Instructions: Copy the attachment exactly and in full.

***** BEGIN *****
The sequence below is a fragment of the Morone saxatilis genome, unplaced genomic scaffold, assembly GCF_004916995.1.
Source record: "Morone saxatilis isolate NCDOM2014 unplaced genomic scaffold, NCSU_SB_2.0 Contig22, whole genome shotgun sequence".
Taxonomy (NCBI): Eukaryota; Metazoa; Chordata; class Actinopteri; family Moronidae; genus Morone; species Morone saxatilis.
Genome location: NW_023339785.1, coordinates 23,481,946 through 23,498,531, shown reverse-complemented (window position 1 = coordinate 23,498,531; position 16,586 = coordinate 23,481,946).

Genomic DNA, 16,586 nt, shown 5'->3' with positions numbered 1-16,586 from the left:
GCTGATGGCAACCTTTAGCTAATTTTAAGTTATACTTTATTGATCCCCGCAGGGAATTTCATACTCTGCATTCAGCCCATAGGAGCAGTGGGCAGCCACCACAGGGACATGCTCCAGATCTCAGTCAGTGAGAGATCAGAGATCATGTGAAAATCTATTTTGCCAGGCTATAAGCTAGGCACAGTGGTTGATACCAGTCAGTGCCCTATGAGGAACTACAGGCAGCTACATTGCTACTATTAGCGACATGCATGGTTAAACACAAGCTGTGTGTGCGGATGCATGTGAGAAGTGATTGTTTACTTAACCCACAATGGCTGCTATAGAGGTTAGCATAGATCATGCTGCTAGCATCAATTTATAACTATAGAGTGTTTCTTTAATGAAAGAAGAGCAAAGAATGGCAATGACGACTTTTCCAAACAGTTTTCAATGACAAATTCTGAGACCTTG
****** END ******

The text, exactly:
The sequence below is a fragment of the Morone saxatilis genome, unplaced genomic scaffold, assembly GCF_004916995.1.
Source record: "Morone saxatilis isolate NCDOM2014 unplaced genomic scaffold, NCSU_SB_2.0 Contig22, whole genome shotgun sequence".
Taxonomy (NCBI): Eukaryota; Metazoa; Chordata; class Actinopteri; family Moronidae; genus Morone; species Morone saxatilis.
Genome location: NW_023339785.1, coordinates 23,481,946 through 23,498,531, shown reverse-complemented (window position 1 = coordinate 23,498,531; position 16,586 = coordinate 23,481,946).

Genomic DNA, 16,586 nt, shown 5'->3' with positions numbered 1-16,586 from the left:
GCTGATGGCAACCTTTAGCTAATTTTAAGTTATACTTTATTGATCCCCGCAGGGAATTTCATACTCTGCATTCAGCCCATAGGAGCAGTGGGCAGCCACCACAGGGACATGCTCCAGATCTCAGTCAGTGAGAGATCAGAGATCATGTGAAAATCTATTTTGCCAGGCTATAAGCTAGGCACAGTGGTTGATACCAGTCAGTGCCCTATGAGGAACTACAGGCAGCTACATTGCTACTATTAGCGACATGCATGGTTAAACACAAGCTGTGTGTGCGGATGCATGTGAGAAGTGATTGTTTACTTAACCCACAATGGCTGCTATAGAGGTTAGCATAGATCATGCTGCTAGCATCAATTTATAACTATAGAGTGTTTCTTTAATGAAAGAAGAGCAAAGAATGGCAATGACGACTTTTCCAAACAGTTTTCAATGACAAATTCTGAGACCTTG